The Cyrenian House Sue Hammersley Benefit Concert fundraiser happens this Saturday, November 30, from 4-10pm at Mt Lawley Bowling Club with The Volcanics, The Ghost Hotel, Tenderhooks, The Coal Miner’s Sect and special guests (book through Oztix, Heatseeker and at Planet Video/Mills Records). BOB GORDON chats to Cyrenian House’s Tom Hopkins.
Tell us a bit about the background to Cyrenian House, and the role of Sue Hammersley’s father in founding it?
Cyrenian House was founded by Rick Hammersley in 1981 after one of his daughters died from a an overdose of deloxene and alcohol. It was originally solely a residential rehabilitation facility but has grown immensely over the years.
How has it developed over the years and what does it now provide to those who come to stay?
We now offer services in almost all facets of the community. This includes outpatient counselling and groups, prison counselling and groups, and family and couples’ counselling. We also run the North Metro Community Drug Service which is an integrated service in partnership with Next Step. It offers AOD counselling, pharmacotherapy and community support across the northern corridor of the metropolitan area. In addition we also have a partnership with Milliya Rummurra in Broome and offer counselling and support services throughout the Dampier Peninsula.
Our residential Therapeutic Community (TC) has 40 beds and also includes 14 houses for the Saranna Program which is the only residential alcohol and other drug (AOD) rehab for women and their children in WA. In addition, we are in the process of opening our Saranna Early Childhood Education and Care Centre on the same property. This service is the focus of this fundraising event and is due to open its services to the public in February. We are currently taking enrolments for this state of the art facility and would welcome any enquiries.
What are the main struggles for Cyrenian House?
Cyrenian House like all alcohol and other drug services continually deals with the stigma associated with people who use alcohol and other drugs. We live in a society where alcohol and other drug use is common and where almost all families are affected by someone who has problems in this area and yet people continue to stigmatise those who have experienced problems with these substances. The community needs to share the responsibility of the issues associated with AOD use and treat people who are affected with more dignity and compassion. Staff can also be stigmatised by working in this area.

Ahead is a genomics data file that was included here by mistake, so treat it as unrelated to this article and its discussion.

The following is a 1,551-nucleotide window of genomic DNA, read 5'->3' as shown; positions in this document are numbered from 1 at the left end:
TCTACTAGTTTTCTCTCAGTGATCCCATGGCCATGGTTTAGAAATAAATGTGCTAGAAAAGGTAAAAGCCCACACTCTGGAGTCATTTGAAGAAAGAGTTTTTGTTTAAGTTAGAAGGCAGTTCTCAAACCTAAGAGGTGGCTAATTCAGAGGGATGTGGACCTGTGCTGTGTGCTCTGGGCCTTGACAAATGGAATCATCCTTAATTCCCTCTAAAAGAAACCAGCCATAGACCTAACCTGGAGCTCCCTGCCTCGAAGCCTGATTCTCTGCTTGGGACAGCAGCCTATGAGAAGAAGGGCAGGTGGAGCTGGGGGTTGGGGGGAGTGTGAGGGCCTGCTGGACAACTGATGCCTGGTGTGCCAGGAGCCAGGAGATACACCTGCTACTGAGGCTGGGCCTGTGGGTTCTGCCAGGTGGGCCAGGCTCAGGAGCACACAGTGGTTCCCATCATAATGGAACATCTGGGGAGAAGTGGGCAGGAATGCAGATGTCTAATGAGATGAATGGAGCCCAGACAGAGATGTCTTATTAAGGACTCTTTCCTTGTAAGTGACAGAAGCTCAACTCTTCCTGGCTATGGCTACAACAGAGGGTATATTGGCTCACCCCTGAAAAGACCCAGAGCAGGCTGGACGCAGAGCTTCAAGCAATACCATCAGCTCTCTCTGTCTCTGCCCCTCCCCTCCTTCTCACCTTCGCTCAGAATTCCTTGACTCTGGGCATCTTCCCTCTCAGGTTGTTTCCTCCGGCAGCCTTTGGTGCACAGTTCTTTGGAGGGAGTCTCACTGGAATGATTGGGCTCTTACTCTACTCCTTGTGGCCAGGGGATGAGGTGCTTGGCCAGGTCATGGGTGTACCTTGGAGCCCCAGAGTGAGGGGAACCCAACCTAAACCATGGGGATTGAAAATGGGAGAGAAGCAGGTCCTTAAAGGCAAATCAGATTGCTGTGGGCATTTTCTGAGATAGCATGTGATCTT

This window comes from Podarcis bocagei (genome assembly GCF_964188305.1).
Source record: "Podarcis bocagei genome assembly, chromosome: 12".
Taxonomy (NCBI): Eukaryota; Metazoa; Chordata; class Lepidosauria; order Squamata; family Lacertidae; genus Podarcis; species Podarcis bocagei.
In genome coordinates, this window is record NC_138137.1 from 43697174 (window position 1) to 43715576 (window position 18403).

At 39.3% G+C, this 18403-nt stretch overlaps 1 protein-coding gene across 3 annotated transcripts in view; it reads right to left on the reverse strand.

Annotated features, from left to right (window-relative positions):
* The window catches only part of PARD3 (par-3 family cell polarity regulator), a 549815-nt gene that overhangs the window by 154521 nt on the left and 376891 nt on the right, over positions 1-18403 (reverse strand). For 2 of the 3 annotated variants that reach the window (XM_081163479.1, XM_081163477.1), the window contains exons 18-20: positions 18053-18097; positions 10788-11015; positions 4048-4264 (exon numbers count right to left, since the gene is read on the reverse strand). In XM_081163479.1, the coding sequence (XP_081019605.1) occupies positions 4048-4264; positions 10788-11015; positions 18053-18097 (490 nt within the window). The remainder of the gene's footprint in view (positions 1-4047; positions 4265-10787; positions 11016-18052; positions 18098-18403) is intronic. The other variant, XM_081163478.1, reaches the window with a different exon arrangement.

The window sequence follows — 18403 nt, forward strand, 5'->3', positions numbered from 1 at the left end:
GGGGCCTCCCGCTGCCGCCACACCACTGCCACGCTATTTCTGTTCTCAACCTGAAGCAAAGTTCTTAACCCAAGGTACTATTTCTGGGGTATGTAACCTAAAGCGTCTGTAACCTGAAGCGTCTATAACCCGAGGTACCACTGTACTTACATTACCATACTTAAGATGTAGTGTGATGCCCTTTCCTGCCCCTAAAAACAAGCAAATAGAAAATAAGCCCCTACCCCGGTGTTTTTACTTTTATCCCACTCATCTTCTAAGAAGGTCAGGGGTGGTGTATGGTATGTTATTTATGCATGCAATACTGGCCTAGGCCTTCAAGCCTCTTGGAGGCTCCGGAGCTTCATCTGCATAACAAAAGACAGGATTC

Continued funding is a big issue for the AOD sector and requires more input and support from the general community.
Cyrenian House doesn’t really have a high profile amongst the wider community. Is this an advantage or disadvantage? Or both?
It is a disadvantage for all AOD treatment services that we don’t have the profile of some other charitable, not-for-profit organisations. That is why events such as this are so important in raising awareness about what we do and the positive influence we have on the greater community. Raising the profile has the advantage of raising awareness about the benefits of seeking support for AOD related issues and also ensuring the general community takes more ownership of the issue. AOD and related mental health issues are not diminishing, they are increasing and require a multi facetted approach from the community to deal with it.
Sue Hammersley was a force to be reckoned with as a friend and a figure in the WA music scene. How do you remember her and how will she be celebrated with the fundraising gig?
At Cyrenian House we remember Sue as a gutsy and determined young woman who was warm and engaging and would go the extra mile for her friends and colleagues. She had a passion for music and would encourage and mentor young bands early in their careers. She had also suffered a great deal of pain and loss when two her sisters died as a result of alcohol and other drug use and was aware of the pitfalls of AOD use. We will always remember Sue for her infectious laugh and raucous sense of humour. RIP Susy.
Pic: The Volcanics
Pic: Sue Hammersley, RIP